Canine babesiosis is caused by intraerythrocytic protozoan parasites of the genus Babesia including the large species B. canis, B. vogeli, B. rossi and the small species B. gibsoni, which is extending its range in the USA and Europe. Traditionally differentiation of the species was performed on the basis of their size within parasitized erythrocytes: The larger organisms, classified as large Babesia (2 x 5 µm in the intraerythrocyte stages), occuring single or paired within the cells and the small babesians (1 x 3 µm; mostly less than 1/8 of the cell diameter), usually appearing singly as round or oval forms in parasitized cells. Originally the large Babesia pathogens were summarised into the Babesia canis complex including the three subspecies B. canis canis, B. canis vogeli and B. canis rossi, which are nowadays considered to be separate species in their own right: B.canis, B. vogeli, B. rossi.
Molecular studies have recently identified novel small form babesians that infect dogs. One isolate discovered in the Iberian peninsular is closely related to the rodent piroplasm B. microti (B. microti-like piroplasm/Spanish isolate) and sometimes referred to asTheileria annae, and another small piroplasm has been named recently as B. conradae and is found in dogs in California. A fourth ‘large’ Babesia sp. has been described recently in a number of dogs in North Carolina (yet unnamed or referred to as Babesia sp. (Coco)). Additionally three Theileria species have been isolated in a small number of dogs’ blood in Europe (Theileria (Babesia) equi and Theileria annulata) and from dogs in South Africa (unnamed Theileria sp.), but further information on these pathogens has to be assembled.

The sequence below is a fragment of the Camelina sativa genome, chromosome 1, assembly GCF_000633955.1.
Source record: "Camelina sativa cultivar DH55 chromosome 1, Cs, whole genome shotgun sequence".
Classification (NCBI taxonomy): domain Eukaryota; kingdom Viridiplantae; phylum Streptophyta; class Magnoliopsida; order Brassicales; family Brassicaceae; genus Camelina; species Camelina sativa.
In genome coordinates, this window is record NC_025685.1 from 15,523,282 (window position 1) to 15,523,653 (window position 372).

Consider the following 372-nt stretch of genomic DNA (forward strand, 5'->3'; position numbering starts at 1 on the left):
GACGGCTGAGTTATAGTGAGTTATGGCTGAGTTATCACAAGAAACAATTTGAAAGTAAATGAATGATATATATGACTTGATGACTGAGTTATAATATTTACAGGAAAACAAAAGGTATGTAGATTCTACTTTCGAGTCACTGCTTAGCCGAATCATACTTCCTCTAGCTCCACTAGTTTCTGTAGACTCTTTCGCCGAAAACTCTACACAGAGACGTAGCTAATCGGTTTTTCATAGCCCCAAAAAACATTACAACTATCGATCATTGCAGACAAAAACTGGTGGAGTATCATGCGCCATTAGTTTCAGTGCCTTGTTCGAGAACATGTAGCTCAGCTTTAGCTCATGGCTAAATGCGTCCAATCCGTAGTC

Pathogenicity varies among the different species: B. rossi, the prevalent strain in South Africa, causes severe clinical disease; B. canis, the principle cause of babesiosis in Europe, is less pathogenic, although severe forms commonly occur. B. vogeli infection causes relatively mild disease worldwide. The relative importance of tick species in the transmission of canine babesiosis varies with geographical location. B. gibsoni is considered to be a highly pathogenic agent.
The canine Babesia species do not cause disease in humans. In the USA, B. microti is the most common cause of a mild human babesiosis; and the bovine pathogen B. divergens, transmitted by Ixodes ticks, causes severe clinical disease in humans in some parts of Europe.
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